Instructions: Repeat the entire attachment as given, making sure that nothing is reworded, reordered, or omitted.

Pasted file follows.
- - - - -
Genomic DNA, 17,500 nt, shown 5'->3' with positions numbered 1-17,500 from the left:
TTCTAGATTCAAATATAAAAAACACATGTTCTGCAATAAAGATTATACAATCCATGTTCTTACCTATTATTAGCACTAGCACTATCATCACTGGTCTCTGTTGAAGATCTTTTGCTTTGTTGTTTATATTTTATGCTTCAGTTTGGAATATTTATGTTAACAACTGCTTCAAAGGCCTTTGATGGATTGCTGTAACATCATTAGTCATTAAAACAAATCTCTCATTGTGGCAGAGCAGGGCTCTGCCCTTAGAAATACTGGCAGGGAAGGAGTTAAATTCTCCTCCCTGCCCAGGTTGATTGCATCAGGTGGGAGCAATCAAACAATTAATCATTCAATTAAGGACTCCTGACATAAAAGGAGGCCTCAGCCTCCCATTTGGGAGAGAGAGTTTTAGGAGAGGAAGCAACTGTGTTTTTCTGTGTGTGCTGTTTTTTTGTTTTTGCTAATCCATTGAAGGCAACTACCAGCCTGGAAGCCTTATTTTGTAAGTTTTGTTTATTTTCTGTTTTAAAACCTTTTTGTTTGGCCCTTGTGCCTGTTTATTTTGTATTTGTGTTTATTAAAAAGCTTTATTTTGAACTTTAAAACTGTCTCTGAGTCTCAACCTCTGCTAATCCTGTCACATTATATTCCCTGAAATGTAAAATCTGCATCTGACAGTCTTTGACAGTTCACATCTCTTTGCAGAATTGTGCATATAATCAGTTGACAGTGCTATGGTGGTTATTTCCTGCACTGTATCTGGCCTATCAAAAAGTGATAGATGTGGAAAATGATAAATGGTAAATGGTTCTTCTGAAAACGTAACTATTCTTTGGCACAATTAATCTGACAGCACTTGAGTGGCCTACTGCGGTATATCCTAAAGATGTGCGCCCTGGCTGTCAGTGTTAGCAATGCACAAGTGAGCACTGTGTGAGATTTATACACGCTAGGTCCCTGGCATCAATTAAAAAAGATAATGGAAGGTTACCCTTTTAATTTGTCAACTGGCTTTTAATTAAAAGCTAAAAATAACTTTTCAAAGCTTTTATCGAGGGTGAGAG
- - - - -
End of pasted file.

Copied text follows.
Genomic DNA, 17,500 nt, shown 5'->3' with positions numbered 1-17,500 from the left:
TTCTAGATTCAAATATAAAAAACACATGTTCTGCAATAAAGATTATACAATCCATGTTCTTACCTATTATTAGCACTAGCACTATCATCACTGGTCTCTGTTGAAGATCTTTTGCTTTGTTGTTTATATTTTATGCTTCAGTTTGGAATATTTATGTTAACAACTGCTTCAAAGGCCTTTGATGGATTGCTGTAACATCATTAGTCATTAAAACAAATCTCTCATTGTGGCAGAGCAGGGCTCTGCCCTTAGAAATACTGGCAGGGAAGGAGTTAAATTCTCCTCCCTGCCCAGGTTGATTGCATCAGGTGGGAGCAATCAAACAATTAATCATTCAATTAAGGACTCCTGACATAAAAGGAGGCCTCAGCCTCCCATTTGGGAGAGAGAGTTTTAGGAGAGGAAGCAACTGTGTTTTTCTGTGTGTGCTGTTTTTTTGTTTTTGCTAATCCATTGAAGGCAACTACCAGCCTGGAAGCCTTATTTTGTAAGTTTTGTTTATTTTCTGTTTTAAAACCTTTTTGTTTGGCCCTTGTGCCTGTTTATTTTGTATTTGTGTTTATTAAAAAGCTTTATTTTGAACTTTAAAACTGTCTCTGAGTCTCAACCTCTGCTAATCCTGTCACATTATATTCCCTGAAATGTAAAATCTGCATCTGACAGTCTTTGACAGTTCACATCTCTTTGCAGAATTGTGCATATAATCAGTTGACAGTGCTATGGTGGTTATTTCCTGCACTGTATCTGGCCTATCAAAAAGTGATAGATGTGGAAAATGATAAATGGTAAATGGTTCTTCTGAAAACGTAACTATTCTTTGGCACAATTAATCTGACAGCACTTGAGTGGCCTACTGCGGTATATCCTAAAGATGTGCGCCCTGGCTGTCAGTGTTAGCAATGCACAAGTGAGCACTGTGTGAGATTTATACACGCTAGGTCCCTGGCATCAATTAAAAAAGATAATGGAAGGTTACCCTTTTAATTTGTCAACTGGCTTTTAATTAAAAGCTAAAAATAACTTTTCAAAGCTTTTATCGAGGGTGAGAG